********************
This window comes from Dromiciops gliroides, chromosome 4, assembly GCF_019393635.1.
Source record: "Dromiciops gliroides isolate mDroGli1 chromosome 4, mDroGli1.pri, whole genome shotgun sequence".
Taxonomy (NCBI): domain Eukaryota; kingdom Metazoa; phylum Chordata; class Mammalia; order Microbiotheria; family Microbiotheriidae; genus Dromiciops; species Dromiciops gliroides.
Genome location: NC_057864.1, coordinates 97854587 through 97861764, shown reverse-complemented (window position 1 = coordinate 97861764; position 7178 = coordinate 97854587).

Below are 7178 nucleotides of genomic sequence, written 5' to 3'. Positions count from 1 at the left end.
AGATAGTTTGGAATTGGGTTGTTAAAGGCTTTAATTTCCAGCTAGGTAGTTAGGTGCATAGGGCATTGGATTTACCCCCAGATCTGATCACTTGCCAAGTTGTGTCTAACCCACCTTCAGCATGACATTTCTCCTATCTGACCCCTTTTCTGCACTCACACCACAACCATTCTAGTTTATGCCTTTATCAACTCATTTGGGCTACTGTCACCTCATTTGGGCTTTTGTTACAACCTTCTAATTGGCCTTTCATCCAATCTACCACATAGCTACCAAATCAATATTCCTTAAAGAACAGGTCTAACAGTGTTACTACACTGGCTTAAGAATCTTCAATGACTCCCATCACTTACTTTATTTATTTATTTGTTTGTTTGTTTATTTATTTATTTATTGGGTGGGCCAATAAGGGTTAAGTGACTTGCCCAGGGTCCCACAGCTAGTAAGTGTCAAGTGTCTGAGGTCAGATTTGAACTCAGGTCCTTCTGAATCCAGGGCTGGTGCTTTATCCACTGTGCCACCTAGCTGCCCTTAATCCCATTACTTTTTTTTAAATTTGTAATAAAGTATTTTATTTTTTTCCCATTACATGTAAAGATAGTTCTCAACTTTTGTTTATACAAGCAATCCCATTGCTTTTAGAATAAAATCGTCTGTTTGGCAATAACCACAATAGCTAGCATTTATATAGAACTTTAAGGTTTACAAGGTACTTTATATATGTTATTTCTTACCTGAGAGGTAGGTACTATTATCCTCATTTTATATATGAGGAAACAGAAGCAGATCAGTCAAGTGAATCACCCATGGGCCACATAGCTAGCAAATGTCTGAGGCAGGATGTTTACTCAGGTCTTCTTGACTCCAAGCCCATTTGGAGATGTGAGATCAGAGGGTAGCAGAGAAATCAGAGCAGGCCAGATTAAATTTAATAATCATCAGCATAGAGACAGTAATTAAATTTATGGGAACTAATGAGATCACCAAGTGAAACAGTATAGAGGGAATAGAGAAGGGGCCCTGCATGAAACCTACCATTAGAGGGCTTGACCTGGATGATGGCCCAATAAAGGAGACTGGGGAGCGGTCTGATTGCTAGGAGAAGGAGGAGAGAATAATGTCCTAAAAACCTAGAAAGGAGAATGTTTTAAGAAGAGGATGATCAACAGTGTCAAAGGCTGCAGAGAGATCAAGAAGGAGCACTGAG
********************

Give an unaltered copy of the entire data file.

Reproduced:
This window comes from Dromiciops gliroides, chromosome 4, assembly GCF_019393635.1.
Source record: "Dromiciops gliroides isolate mDroGli1 chromosome 4, mDroGli1.pri, whole genome shotgun sequence".
Taxonomy (NCBI): domain Eukaryota; kingdom Metazoa; phylum Chordata; class Mammalia; order Microbiotheria; family Microbiotheriidae; genus Dromiciops; species Dromiciops gliroides.
Genome location: NC_057864.1, coordinates 97854587 through 97861764, shown reverse-complemented (window position 1 = coordinate 97861764; position 7178 = coordinate 97854587).

Below are 7178 nucleotides of genomic sequence, written 5' to 3'. Positions count from 1 at the left end.
AGATAGTTTGGAATTGGGTTGTTAAAGGCTTTAATTTCCAGCTAGGTAGTTAGGTGCATAGGGCATTGGATTTACCCCCAGATCTGATCACTTGCCAAGTTGTGTCTAACCCACCTTCAGCATGACATTTCTCCTATCTGACCCCTTTTCTGCACTCACACCACAACCATTCTAGTTTATGCCTTTATCAACTCATTTGGGCTACTGTCACCTCATTTGGGCTTTTGTTACAACCTTCTAATTGGCCTTTCATCCAATCTACCACATAGCTACCAAATCAATATTCCTTAAAGAACAGGTCTAACAGTGTTACTACACTGGCTTAAGAATCTTCAATGACTCCCATCACTTACTTTATTTATTTATTTGTTTGTTTGTTTATTTATTTATTTATTGGGTGGGCCAATAAGGGTTAAGTGACTTGCCCAGGGTCCCACAGCTAGTAAGTGTCAAGTGTCTGAGGTCAGATTTGAACTCAGGTCCTTCTGAATCCAGGGCTGGTGCTTTATCCACTGTGCCACCTAGCTGCCCTTAATCCCATTACTTTTTTTTAAATTTGTAATAAAGTATTTTATTTTTTTCCCATTACATGTAAAGATAGTTCTCAACTTTTGTTTATACAAGCAATCCCATTGCTTTTAGAATAAAATCGTCTGTTTGGCAATAACCACAATAGCTAGCATTTATATAGAACTTTAAGGTTTACAAGGTACTTTATATATGTTATTTCTTACCTGAGAGGTAGGTACTATTATCCTCATTTTATATATGAGGAAACAGAAGCAGATCAGTCAAGTGAATCACCCATGGGCCACATAGCTAGCAAATGTCTGAGGCAGGATGTTTACTCAGGTCTTCTTGACTCCAAGCCCATTTGGAGATGTGAGATCAGAGGGTAGCAGAGAAATCAGAGCAGGCCAGATTAAATTTAATAATCATCAGCATAGAGACAGTAATTAAATTTATGGGAACTAATGAGATCACCAAGTGAAACAGTATAGAGGGAATAGAGAAGGGGCCCTGCATGAAACCTACCATTAGAGGGCTTGACCTGGATGATGGCCCAATAAAGGAGACTGGGGAGCGGTCTGATTGCTAGGAGAAGGAGGAGAGAATAATGTCCTAAAAACCTAGAAAGGAGAATGTTTTAAGAAGAGGATGATCAACAGTGTCAAAGGCTGCAGAGAGATCAAGAAGGAGCACTGAG